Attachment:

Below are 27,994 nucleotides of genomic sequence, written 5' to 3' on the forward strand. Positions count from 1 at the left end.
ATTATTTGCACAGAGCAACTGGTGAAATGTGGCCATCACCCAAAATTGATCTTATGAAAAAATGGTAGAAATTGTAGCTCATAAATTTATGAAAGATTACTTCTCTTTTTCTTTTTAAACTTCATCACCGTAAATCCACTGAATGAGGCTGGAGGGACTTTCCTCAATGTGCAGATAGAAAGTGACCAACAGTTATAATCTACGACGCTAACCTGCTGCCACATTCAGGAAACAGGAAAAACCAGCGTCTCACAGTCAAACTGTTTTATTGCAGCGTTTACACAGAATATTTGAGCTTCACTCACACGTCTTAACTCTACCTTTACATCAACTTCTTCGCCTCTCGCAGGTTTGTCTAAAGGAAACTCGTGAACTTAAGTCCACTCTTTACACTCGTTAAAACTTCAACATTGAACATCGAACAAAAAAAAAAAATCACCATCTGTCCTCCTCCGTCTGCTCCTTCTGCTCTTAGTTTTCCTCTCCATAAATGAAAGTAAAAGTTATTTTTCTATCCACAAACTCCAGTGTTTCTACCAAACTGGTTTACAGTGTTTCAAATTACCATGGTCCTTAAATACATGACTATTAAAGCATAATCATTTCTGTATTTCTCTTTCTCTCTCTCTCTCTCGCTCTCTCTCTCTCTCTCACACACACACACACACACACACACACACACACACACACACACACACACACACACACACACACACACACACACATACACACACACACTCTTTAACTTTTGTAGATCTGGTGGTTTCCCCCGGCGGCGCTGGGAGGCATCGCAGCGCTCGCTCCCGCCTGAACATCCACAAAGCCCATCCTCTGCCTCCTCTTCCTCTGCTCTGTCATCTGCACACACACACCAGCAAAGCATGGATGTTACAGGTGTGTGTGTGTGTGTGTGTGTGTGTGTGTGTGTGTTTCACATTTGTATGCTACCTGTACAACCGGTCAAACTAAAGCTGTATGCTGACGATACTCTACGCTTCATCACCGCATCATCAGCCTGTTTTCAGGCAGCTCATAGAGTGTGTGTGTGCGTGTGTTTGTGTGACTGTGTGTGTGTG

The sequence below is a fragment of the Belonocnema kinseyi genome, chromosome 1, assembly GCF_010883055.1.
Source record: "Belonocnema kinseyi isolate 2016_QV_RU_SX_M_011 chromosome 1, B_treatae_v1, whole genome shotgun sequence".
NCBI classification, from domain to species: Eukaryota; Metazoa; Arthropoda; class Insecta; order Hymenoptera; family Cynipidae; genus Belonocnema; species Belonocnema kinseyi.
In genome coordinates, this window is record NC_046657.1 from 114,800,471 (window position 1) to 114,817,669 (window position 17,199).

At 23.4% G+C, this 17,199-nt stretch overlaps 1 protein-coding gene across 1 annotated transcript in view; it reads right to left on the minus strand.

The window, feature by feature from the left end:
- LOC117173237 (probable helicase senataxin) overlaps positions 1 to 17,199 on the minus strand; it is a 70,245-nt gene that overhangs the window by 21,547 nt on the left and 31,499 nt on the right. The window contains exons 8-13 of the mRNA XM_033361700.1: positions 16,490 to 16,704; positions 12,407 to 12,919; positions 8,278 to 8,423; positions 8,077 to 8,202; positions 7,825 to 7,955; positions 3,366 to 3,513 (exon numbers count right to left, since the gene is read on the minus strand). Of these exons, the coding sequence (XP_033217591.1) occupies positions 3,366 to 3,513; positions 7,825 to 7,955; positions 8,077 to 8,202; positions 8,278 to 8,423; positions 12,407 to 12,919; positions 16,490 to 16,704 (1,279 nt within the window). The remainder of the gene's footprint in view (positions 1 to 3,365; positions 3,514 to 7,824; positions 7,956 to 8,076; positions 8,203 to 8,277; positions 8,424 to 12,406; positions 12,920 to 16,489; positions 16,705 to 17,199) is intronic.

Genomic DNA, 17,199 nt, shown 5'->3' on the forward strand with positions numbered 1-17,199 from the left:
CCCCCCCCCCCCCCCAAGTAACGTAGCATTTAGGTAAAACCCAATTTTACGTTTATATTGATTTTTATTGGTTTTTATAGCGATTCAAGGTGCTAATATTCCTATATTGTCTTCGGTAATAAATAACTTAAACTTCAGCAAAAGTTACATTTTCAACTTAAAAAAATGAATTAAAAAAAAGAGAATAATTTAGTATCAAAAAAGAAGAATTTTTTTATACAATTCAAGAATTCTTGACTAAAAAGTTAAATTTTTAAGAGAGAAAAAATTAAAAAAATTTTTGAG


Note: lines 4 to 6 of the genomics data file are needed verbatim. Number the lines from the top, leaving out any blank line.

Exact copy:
Source record: "Belonocnema kinseyi isolate 2016_QV_RU_SX_M_011 chromosome 1, B_treatae_v1, whole genome shotgun sequence".
NCBI classification, from domain to species: Eukaryota; Metazoa; Arthropoda; class Insecta; order Hymenoptera; family Cynipidae; genus Belonocnema; species Belonocnema kinseyi.
In genome coordinates, this window is record NC_046657.1 from 114,800,471 (window position 1) to 114,817,669 (window position 17,199).